You’re looking for an encryption solution to protect sensitive data and, as such, the level of security offered should be your number one priority. The most secure encryption solutions support NIST- and FIPS-approved encryption standards. Currently, the most widely recommended standards are AES 128, 192 and 256-bit encryption. The “bit” refers to the length of the cryptographic key; the longer the key, the more difficult it is for hackers to crack it. So, an AES 256-bit encryption key has 2256 possible combinations. That’s 2 x 2, x 2, 256 times, which gives you a 78-digit number. Even using a supercomputer, it would take millions of years to crack AES 256-bit encryption.

As well as supporting one of the above encryption standards, your chosen solution should use end-to-end encryption, as opposed to server- or client-side. This will ensure that the intended recipient, and the intended recipient only, can de-code an encrypted email.

Ease Of Use For End Users

You could implement the strongest encryption service available and still find that your organization is susceptible to cyberattacks if your end users aren’t using the solution properly. Unfortunately, usability is one feature that many encryption providers struggle with — recipients often have to create an account for, and log into, a separate web portal to send, view and respond to encrypted emails, which can be time-consuming and put people off the whole process.

Your chosen solution needs to make it easy for senders to encrypt emails from within their native email client, as well as configure sent/received alerts and easily retract emails if needed.

It also needs to enable recipients to easily access encrypted emails, even if they themselves don’t have an account with the encryption provider.

Compliance And Auditing

Most regulatory standards require you to be able to prove your compliance; it isn’t enough just to encrypt your emails, you also need to provide data that shows how you’re using the solution to increase your security. A strong encryption solution will help you provide this proof by generating reports into the delivery of encrypted emails, including who sent and received them, when, and from where. These logs enable you not only to act compliant, but also to demonstrate compliance, including how you’ve configured your solution to meet regulatory standards (such as by using NIST- or FIPS- approved encryption).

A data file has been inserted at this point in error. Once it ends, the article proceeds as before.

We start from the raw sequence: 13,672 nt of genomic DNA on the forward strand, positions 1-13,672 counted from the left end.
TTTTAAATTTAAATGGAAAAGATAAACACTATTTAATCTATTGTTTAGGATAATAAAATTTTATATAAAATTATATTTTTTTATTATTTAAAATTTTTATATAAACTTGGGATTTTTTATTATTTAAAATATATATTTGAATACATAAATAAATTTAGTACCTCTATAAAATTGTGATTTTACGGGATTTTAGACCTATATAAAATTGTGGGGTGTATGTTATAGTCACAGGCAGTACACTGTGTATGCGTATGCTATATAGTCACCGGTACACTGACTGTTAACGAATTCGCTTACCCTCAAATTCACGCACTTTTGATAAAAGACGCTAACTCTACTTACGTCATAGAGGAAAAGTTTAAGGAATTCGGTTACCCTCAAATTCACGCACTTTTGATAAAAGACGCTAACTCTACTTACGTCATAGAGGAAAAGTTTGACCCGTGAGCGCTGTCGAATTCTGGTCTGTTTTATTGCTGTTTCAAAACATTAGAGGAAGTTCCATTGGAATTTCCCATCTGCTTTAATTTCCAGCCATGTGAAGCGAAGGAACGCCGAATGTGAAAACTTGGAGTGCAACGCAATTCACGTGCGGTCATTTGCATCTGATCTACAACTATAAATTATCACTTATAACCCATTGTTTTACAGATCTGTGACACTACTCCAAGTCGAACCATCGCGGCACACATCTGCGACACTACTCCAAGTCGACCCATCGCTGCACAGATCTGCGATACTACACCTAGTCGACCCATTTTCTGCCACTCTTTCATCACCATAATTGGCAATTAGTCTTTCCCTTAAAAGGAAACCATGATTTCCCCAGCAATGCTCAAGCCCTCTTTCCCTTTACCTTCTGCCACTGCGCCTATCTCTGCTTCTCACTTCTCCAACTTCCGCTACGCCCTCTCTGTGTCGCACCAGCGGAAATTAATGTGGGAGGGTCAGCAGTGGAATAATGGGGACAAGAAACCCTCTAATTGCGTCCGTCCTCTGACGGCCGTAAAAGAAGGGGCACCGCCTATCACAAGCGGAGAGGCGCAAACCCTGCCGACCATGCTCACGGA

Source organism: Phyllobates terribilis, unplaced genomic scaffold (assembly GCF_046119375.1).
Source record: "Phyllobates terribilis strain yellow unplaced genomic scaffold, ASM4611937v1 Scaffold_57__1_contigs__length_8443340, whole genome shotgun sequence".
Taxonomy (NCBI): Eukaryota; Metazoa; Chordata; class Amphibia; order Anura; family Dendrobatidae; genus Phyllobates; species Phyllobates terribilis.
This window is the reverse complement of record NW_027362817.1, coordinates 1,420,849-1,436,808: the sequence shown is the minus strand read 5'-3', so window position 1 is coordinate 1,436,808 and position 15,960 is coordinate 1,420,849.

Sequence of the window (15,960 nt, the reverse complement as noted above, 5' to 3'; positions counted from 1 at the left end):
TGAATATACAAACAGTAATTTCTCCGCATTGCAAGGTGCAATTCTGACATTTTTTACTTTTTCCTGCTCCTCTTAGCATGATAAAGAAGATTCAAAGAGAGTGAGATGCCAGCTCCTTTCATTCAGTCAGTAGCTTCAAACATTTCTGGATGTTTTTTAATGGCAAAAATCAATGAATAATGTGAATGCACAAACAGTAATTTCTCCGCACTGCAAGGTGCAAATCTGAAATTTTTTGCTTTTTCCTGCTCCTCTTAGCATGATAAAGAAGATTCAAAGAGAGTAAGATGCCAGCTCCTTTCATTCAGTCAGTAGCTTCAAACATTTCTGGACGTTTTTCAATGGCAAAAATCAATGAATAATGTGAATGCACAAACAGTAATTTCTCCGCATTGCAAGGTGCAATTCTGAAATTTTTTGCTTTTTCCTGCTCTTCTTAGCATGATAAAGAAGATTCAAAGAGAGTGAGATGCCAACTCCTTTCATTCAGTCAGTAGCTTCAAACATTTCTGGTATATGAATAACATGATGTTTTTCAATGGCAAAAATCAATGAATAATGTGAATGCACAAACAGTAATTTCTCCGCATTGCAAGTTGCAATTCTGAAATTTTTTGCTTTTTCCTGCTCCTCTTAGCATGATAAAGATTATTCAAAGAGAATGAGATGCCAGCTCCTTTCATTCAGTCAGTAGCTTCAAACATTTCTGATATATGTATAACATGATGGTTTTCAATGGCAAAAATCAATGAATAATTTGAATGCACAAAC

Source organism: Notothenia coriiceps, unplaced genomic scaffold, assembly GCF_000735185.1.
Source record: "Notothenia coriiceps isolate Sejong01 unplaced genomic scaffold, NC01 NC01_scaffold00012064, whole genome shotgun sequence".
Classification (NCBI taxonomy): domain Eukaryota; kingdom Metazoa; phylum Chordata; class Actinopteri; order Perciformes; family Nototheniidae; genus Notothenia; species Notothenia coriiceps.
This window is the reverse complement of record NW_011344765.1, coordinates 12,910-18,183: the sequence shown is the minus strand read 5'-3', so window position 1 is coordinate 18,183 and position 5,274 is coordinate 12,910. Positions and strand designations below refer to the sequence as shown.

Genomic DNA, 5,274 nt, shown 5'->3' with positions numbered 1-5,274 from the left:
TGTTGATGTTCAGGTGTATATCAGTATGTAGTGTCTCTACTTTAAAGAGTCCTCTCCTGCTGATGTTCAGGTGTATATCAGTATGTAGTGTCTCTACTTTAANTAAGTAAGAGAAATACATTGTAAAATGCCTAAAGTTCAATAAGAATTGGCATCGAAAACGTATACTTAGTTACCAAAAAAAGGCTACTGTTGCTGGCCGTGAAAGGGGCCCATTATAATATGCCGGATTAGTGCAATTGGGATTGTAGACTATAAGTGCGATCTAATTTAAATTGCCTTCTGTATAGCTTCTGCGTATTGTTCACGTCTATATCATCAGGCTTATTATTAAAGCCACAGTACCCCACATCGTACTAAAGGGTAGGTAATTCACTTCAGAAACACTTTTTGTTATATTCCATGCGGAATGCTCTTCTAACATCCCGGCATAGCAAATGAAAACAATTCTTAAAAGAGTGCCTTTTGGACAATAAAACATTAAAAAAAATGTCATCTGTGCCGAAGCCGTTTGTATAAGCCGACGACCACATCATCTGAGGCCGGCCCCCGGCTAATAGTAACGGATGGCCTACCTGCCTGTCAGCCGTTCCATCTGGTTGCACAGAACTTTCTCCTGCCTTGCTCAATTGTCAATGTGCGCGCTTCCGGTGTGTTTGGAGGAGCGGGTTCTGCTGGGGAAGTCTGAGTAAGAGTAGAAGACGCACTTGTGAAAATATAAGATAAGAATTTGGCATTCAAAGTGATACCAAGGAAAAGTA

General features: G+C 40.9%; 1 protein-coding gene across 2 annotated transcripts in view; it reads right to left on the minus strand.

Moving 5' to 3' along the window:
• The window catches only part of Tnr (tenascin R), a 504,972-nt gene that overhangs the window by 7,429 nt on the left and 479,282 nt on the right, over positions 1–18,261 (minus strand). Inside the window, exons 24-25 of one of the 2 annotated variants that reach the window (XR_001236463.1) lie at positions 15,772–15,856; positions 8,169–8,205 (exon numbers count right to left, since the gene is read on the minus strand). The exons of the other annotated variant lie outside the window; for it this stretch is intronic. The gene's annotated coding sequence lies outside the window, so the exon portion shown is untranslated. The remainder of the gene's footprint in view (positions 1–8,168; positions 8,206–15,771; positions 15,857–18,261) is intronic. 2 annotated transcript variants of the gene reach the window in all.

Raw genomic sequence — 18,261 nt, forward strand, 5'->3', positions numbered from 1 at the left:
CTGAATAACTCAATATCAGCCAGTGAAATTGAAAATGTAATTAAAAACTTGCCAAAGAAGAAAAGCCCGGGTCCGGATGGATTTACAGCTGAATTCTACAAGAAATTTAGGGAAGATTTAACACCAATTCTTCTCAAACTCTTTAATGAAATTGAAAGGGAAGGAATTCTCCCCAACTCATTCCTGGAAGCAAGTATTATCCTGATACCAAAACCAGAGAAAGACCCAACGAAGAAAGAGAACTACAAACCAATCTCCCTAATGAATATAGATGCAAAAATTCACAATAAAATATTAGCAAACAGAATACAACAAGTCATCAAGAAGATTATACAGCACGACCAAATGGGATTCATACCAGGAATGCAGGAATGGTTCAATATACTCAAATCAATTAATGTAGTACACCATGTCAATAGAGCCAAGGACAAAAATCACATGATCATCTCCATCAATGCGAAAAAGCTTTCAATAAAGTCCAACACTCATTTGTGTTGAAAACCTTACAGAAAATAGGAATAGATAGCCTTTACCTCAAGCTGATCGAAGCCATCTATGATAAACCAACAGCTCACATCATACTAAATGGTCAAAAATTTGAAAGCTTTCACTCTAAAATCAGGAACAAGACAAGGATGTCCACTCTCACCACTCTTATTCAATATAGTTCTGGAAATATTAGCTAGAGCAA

Ease Of Deployment, Integration And Scalability

As well as being user-friendly from an end user perspective, it’s important that your chosen solution is easy for your admins or security team to deploy and set up. Cloud-based services enable admins to sync them with their Active Directory to allow for more efficient onboarding. They’re also easier to install remotely, and are much more scalable than on-premise solutions.

As well integrating with your Active Directory, your encryption solution should offer integrations with your existing stack of security tools, such as single sign-on.

Our Recommendation

Trustifi is a comprehensive email encryption provider that enables organizations to secure their communications with AES 256-bit end-to-end encryption. As well as mitigating data loss and securing outbound emails, Trustifi’s cloud-based solution features inbound threat detection and prevention tools to actively protect your users’ inboxes against spam phishing and ransomware attacks.  

Outbound Email Encryption

With Trustifi, emails are encrypted using AES 256-bit encryption and stored in Trustifi’s secure private cloud, ensuring the highest levels of security of encrypted data at rest, in storage and in transit. Additionally, decryption keys are stored on each user’s device, which means that not even Trustifi can access encrypted emails.

Trustifi’s solution is designed with ease of use at its core. Senders can encrypt emails from within their email client with the click of a button, as well as track the delivery status of their emails, recall emails, and edit emails that have already been sent, including attachments. This gives each sender compete control over securing their communications, without sacrificing time or having to learn how to follow complex processes.